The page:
And love he does! Though Florentino Ariza believes that Fermina Daza is his soul mate and vows to remain faithful to her, he proceeds to engage in 662 affairs over the next 50 years. All the while, Ariza sincerely believes that he is saving his heart and his virginity for Fermina Daza. When her husband finally dies, Ariza immediately returns to Fermina and slowly she understands that she has loved him all along. They embark on a voyage to sail the Magdalena River, and in an effort to keep other passengers from boarding the boat, the captain raises the yellow flag of cholera. He asks Ariza, questioning how long they can possibly keep coming and going in this manner. “Forever” is his one word reply.

As I finished the book, I found myself weeping. I wept for the love Ariza felt for Fermina; I wept for the 53 years, seven months, and 11 days and nights it took for them to fulfill their love; and I wept for the joy that I felt in their mutuality. But mostly, I wept because I had witnessed a magnificent love story, and once again, had to face the heartbreak and the sadness that was defining my life.


Blogger The Book Designer said...

What a wonderful story. I can't say that I wept, but in my own little "man" way, I felt deeply for the characters and the unwavering love they held on to for all those years.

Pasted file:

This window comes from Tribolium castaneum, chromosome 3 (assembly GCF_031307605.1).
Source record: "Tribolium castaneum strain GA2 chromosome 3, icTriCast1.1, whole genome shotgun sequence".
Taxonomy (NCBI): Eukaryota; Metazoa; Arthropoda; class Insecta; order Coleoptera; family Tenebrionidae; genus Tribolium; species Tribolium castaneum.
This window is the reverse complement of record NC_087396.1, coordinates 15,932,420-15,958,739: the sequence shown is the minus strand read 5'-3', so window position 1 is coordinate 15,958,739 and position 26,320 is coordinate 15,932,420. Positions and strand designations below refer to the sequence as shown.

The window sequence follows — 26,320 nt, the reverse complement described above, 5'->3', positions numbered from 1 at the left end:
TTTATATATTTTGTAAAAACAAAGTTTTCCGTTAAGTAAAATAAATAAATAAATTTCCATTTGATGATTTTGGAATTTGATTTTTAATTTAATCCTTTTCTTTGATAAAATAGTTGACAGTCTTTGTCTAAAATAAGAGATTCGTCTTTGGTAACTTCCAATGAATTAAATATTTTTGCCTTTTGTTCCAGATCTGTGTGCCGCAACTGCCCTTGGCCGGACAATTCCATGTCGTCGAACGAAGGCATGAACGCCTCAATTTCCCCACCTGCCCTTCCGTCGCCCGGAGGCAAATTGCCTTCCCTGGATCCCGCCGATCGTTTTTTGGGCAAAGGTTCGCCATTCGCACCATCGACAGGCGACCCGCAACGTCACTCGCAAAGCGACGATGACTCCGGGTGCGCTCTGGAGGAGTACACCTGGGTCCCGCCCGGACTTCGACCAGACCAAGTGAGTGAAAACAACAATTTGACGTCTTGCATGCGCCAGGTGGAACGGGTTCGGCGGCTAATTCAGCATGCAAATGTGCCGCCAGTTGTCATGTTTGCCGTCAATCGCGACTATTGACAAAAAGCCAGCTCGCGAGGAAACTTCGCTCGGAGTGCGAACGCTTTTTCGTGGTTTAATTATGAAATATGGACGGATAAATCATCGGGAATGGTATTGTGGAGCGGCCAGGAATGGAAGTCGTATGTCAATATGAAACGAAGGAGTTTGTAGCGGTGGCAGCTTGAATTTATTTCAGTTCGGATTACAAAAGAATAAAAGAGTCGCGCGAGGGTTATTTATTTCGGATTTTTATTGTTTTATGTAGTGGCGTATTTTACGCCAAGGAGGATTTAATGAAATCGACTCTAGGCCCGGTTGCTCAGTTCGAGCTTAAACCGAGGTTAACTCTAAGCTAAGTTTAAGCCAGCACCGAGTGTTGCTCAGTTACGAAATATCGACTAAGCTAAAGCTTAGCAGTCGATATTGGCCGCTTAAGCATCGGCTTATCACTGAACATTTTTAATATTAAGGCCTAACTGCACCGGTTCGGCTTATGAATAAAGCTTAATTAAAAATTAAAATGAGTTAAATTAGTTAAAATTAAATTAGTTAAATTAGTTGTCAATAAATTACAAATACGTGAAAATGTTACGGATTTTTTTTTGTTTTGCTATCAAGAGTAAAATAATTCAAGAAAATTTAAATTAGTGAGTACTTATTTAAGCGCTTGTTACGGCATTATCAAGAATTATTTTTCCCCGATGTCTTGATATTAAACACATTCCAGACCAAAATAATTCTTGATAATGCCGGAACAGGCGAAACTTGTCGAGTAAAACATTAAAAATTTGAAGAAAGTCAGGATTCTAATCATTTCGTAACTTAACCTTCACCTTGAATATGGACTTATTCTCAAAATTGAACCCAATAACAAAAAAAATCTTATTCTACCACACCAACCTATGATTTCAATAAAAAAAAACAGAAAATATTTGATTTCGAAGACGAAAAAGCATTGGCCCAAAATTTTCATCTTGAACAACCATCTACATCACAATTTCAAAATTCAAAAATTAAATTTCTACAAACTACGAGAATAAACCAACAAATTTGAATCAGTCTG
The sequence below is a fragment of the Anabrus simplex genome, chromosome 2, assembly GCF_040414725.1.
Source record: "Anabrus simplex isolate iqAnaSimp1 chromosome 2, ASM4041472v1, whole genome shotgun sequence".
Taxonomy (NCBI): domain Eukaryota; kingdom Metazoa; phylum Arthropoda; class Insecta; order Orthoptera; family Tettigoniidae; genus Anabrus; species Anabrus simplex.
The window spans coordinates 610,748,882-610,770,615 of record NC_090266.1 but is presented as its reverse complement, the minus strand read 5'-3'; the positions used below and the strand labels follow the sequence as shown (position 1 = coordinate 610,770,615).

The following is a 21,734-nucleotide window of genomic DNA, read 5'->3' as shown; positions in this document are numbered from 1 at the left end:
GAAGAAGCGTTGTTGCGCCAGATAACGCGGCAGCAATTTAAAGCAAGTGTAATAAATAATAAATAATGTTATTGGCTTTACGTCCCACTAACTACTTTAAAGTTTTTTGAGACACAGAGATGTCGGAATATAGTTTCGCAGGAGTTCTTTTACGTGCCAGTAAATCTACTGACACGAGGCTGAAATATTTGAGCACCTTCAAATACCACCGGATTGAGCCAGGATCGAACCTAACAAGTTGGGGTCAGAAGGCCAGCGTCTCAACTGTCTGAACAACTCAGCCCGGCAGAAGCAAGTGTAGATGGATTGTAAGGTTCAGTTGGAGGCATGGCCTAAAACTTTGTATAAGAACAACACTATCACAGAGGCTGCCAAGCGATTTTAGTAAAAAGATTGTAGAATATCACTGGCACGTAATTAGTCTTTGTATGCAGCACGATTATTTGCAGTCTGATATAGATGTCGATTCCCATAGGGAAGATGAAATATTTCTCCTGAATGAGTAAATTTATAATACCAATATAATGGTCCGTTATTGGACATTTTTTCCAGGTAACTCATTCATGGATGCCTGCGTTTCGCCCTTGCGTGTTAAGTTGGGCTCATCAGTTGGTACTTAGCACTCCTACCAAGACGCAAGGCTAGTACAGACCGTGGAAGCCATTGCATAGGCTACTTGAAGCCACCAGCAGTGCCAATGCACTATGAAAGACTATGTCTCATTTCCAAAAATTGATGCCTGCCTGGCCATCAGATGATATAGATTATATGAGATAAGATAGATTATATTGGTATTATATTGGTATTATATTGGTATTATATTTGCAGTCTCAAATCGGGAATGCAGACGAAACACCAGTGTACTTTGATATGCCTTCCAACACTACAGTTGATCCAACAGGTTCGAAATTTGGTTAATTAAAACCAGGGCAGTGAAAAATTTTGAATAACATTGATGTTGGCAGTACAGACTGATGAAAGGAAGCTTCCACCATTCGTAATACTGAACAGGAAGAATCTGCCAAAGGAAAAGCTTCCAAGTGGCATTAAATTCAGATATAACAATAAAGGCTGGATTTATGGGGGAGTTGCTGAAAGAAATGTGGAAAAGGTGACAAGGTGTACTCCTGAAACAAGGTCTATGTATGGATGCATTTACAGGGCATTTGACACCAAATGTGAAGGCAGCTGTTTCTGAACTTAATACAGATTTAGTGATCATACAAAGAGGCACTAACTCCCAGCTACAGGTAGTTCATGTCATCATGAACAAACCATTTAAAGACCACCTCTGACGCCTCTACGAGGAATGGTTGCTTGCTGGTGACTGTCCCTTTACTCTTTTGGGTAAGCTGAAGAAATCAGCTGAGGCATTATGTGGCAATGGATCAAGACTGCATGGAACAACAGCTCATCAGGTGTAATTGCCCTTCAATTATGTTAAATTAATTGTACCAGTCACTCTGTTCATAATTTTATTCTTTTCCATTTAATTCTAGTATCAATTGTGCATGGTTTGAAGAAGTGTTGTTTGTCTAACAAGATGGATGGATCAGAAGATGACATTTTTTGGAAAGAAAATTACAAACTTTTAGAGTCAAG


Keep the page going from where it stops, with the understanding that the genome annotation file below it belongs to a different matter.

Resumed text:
I read most of it in Merida and Tulum, Mexico, so the Caribbean vibe was strong and I felt the flavor of the characters in the people I saw around me.

Congratulations on getting your essay in the book. I had just finished reading your interviews in How to Think Like a Great Graphic Design and all I can say is thanks for a great contribution and exciting exploration of great minds.

6/13/2008 03:41:00 PM  
Blogger minus five said...

that's awesome that you're in yet another book. i love the way you tell stories--it doesn't even seem to matter what the subject is about.

6/13/2008 06:16:00 PM  
Blogger Alison said...

Good Luck! I'm sure you will be fabulous as always.

7/28/2008 05:30:00 PM  

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Location: new york city, United States

Debbie Millman has worked in the design business for over 25 years. She is President of the design division at Sterling Brands. She has been there for nearly 15 years and in that time she has worked on the redesign of global brands for Pepsi, Procter & Gamble, Campbell’s, Colgate, Nestle and Hasbro. Prior to Sterling, she was a Senior Vice President at Interbrand and a Marketing Director at Frankfurt Balkind. Debbie is President of the AIGA, the largest professional association for design. She is a contributing editor at Print Magazine, a design writer at and Brand New and Chair of the Masters in Branding Program at the School of Visual Arts in New York City. In 2005, she began hosting the first weekly radio talk show about design on the Internet. The show is titled “Design Matters with Debbie Millman” and it is now featured on In addition to “Look Both Ways: Illustrated Essays on the Intersection of Life and Design,” (HOW Books, 2009, she is the author of "How To Think Like A Great Graphic Designer" (Allworth Press, 2007) and “The Essential Principles of Graphic Design” (Rotovision, 2008).